This year we begin a period of reflection leading up to the celebration of the 200 anniversary of our foundation. This will be a time of reflection, remembering who we are, where we have come from and where we are going. I am struck by the two-fold meaning of the word “re-member” – calling to mind and coming together again. We call to mind our past story and, in the re-telling of that story, we come together as members of the one Family. This is what we aspire to during this time – to draw more closely together as one Family of five vocations as we retell the story of our Family in preparation for the bicentenary in 2020.
Story – telling, as we know, is very important; we humans are story-telling creatures. We have been telling stories for thousands of years and we continue to be fascinated by story in our love for fiction, TV dramas, and films. When we come together, our conversations are often interspersed with stories about ourselves or others, or happenings in the world around us. Stories provide a way of comprehending our place in the world; they help us to structure our understanding of events and they root us in history, thereby providing us with a sense of belonging and identity.
Our Scriptures are full of stories. As we see from the Old Testament the Jewish people were a people who remembered and who chronicled their memories as stories. They weren’t passive in remembering. Instead, they actively set aside time to retell stories, recalling God’s hand at work in their lives. And that ritual of remembering propelled them forward, giving them confidence that the God who was faithful to their forbears in the past could be trusted to be with them in the future.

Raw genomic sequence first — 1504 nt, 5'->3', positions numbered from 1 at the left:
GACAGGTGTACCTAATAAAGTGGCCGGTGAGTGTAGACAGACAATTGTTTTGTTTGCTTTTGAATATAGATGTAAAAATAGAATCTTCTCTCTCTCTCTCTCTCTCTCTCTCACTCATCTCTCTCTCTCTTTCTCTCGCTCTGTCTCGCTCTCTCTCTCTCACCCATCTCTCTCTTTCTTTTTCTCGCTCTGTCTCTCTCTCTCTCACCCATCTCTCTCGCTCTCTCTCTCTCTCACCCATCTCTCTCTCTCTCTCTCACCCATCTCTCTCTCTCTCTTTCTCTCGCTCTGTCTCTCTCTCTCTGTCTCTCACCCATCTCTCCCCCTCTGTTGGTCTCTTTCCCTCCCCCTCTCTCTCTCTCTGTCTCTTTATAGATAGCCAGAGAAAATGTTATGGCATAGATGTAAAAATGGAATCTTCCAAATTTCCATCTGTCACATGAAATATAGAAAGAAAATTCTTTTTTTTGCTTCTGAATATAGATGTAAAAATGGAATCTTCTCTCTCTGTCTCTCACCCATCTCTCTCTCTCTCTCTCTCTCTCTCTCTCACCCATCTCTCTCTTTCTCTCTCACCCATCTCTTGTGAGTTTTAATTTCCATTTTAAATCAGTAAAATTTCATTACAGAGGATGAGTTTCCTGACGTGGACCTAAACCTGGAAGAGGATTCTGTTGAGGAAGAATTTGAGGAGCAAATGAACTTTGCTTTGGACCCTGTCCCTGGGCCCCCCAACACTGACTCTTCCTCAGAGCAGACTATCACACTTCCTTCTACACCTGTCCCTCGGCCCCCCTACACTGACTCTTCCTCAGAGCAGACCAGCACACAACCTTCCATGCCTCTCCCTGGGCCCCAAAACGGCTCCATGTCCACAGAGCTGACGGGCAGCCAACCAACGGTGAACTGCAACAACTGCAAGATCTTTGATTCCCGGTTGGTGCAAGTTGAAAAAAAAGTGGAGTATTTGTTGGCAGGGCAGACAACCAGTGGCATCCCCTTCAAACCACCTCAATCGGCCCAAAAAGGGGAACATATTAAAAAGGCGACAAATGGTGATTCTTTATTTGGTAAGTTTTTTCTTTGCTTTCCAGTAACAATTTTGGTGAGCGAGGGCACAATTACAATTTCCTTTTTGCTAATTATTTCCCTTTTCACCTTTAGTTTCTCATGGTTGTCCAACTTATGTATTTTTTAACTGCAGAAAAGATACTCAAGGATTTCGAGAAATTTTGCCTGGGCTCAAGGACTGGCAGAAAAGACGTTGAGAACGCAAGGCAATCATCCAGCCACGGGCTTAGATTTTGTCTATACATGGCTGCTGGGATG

Jesus also used stories or parables to deliver his message. Parables were a common form of teaching in Judaism and they had the advantage of being easily remembered and of communicating profound, divine truths in simple, everyday language that appealed to the heart and spoke immediately to the simple people of his day.
We have set aside this special time to remember. We look back in thanksgiving for all the blessings given to us in our 200 year history. We also look forward to new beginnings – to future times of possibility. Just as we have responded to the challenges of the past, we pray that we will be given the grace and courage to respond to the challenges that await us in the future.
This time of Jubilee calls us to deeper conversion and a new beginning in living out the Gospel. It will be a time for asking questions like: What is in need of liberation in the Holy Family? In what ways are we being called to practice forgiveness? What are the calls we hear coming to us from a world that is divided and suffering the effects of war, terrorism, racism, sexism, lack of communion? What contribution are we being called to make to draw all people into the one Family of God? Can this be a new springtime for us – a new Pentecost?
We must never forget that we have already been gifted with the power to live in communion, to forgive and to work for justice.
“Declaring a Jubilee is an act of faith and hope and an act of conviction that grace, goodness and holiness exist despite our brokenness. Despite war and violence there is forgiveness. Despite inequality there is prophetic justice. Despite slaughter, our world looks toward Bethlehem where a new world order aches to be born” (Maria Harris: Proclaim Jubilee: Spirituality for the 21st Century).
Sr. Gemma Corbett